Comparison is the root of all unhappiness. – Cicero
Sometimes I wish I didn’t know as much about food as I do. Sometimes I wish I hadn’t eaten 15,000 restaurant meals in 10,000 restaurants on four continents over the past forty years.
Sometimes I wish I could just swallow the bullshit without complaint.
But I can’t and that’s why you’re reading these words.
What I can’t do is walk into a re-booted restaurant, in a fancy hotel, and tell you it’s just as good as it always was.
Because once once you’ve eaten a dozen times (at least) at the former restaurant, interviewed the chef, seen the operation, tasted the entire menu, and wallowed in a masterpiece of confluence that was that chef’s vision, a casino’s money, and a staff’s passion for excellence, it is impossible to un-remember and un-taste these things.
Just like it’s impossible to un-remember how fresh the fish was, how vibrant the sauces were, and how perfect the side dishes always managed to be.
And who can ever forget the fresh fish cart at Bartolotta Ristorante di Mare? Remember how brimming it was with the bounty of the Mediterranean? All of it only hours old by the time it hit your plate:
(NOT taken at Costa di Mare)
Suffice it to say that today this fish cart is a pale imitation of what it was. Suffice it to say we got there early this past Saturday night and it looked like it had been picked over, with about a quarter of the swimmers in it that it used to have. (We were so depressed by the selection, we didn’t have the strength to snap a photo.)
Suffice it to say the fish we had was dry and overcooked, the veggies boring, and the sauces a tepid shadow of their former selves.
That didn’t keep the prices from being just as stratospheric as they’ve always been, however.
Yes, I wish I didn’t know that the accountants at Wynn are trying to pass this zircon off as the diamond it once was.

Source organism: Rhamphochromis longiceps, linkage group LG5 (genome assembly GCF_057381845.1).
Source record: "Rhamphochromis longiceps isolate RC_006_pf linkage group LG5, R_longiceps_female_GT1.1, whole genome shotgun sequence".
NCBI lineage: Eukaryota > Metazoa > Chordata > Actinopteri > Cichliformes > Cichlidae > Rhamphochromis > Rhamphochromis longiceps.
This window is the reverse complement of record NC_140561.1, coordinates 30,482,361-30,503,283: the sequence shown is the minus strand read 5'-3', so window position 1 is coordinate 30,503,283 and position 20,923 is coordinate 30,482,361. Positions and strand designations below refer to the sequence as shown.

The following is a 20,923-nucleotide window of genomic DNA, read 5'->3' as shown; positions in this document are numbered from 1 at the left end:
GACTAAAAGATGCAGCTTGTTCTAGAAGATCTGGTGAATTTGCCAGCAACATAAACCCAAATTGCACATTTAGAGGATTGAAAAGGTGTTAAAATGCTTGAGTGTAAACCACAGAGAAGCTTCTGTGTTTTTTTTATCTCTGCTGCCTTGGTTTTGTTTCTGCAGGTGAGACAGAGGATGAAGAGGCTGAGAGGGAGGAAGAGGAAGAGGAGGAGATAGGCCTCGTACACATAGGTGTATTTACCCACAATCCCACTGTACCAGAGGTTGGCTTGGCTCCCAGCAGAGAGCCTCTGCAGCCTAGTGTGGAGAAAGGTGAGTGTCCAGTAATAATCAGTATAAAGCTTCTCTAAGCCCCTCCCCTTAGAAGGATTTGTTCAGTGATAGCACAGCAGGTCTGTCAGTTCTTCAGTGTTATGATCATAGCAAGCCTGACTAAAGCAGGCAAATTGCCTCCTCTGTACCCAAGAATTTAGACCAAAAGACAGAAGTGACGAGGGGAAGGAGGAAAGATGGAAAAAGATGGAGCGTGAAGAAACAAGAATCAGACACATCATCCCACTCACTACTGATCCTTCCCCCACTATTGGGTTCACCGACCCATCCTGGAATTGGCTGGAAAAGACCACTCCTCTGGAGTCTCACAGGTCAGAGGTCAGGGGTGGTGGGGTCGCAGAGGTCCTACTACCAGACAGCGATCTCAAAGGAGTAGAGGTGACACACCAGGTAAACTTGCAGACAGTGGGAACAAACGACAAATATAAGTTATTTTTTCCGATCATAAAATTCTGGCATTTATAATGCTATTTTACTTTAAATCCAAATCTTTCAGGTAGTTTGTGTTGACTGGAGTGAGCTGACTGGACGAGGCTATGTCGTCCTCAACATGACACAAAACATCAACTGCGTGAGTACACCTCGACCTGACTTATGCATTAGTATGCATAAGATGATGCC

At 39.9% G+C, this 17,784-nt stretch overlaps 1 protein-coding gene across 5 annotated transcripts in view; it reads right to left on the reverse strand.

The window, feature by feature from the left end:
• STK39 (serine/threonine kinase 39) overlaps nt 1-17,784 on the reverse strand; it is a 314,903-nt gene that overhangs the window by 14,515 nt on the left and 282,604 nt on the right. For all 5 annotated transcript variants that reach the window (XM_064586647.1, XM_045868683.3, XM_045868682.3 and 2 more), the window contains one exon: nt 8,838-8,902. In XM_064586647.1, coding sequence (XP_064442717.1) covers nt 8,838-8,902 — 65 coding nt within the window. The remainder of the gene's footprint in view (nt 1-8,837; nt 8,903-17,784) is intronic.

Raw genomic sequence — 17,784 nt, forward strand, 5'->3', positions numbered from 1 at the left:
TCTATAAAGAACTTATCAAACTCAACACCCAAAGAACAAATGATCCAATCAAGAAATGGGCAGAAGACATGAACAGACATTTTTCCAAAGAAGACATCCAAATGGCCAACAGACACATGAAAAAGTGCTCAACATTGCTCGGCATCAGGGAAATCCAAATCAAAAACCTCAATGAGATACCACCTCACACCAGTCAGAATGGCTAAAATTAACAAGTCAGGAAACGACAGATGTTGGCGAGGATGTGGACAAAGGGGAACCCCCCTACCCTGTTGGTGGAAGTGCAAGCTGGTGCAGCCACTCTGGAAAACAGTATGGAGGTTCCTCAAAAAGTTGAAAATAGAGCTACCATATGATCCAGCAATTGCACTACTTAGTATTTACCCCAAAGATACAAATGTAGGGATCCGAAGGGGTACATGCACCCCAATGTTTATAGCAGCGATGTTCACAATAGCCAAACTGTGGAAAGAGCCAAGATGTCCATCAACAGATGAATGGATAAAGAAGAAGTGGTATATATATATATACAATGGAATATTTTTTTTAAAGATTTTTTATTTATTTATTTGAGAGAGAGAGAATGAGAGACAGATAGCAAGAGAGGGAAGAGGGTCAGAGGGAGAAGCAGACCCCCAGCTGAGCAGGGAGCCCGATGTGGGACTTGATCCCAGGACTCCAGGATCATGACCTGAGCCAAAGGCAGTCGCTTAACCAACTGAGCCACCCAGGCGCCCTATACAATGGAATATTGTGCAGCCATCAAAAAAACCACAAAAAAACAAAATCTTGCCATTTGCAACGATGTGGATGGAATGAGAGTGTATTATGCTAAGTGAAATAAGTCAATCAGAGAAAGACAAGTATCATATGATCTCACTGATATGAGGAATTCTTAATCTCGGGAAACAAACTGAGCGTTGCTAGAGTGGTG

I wish they’d let Mark LoRusso (the new exec here who is a seafood savant in his own right) do his thing, and not hamstring him with a holdover menu that wants to have it both ways — keeping the old Bartolotta aficionados happy, while positioning Costa di Mare as some kind of over-the-top Pisces palace when it’s really just milking the old sea cow for all she’s worth.
I wish I couldn’t taste all of these things after only a few bites. But after four decades of intense restaurant-going, you can tell from a few forkfuls whether or not they’re phoning it in.
Ladies and gentlemen, they’re phoning it in at the former jewel in the Wynn’s crown. At least by the standards that Paul Bartolotta set for this place. What was once a passion restaurant is now a money restaurant, and no amount of p.r. spin can hide that fact. Costa di Mare is a copy of a copy of a Mediterranean fish restaurant, with all the watered-down goods to prove it.
Don’t blame the chef, blame some over-paid F&B executive. They’re the ones telling LoRusso what to cook. They’re the folks who view a menu like a ledger sheet. They’re the ones who think no one will notice.
Unfortunately, I notice.
You have been warned.
Our dinner for four came to $948, with about half of that being wine.
COSTA DI MARE
In the Wynn Hotel and Casino
3131 Las Vegas Boulevard South
Las Vegas, NV 89109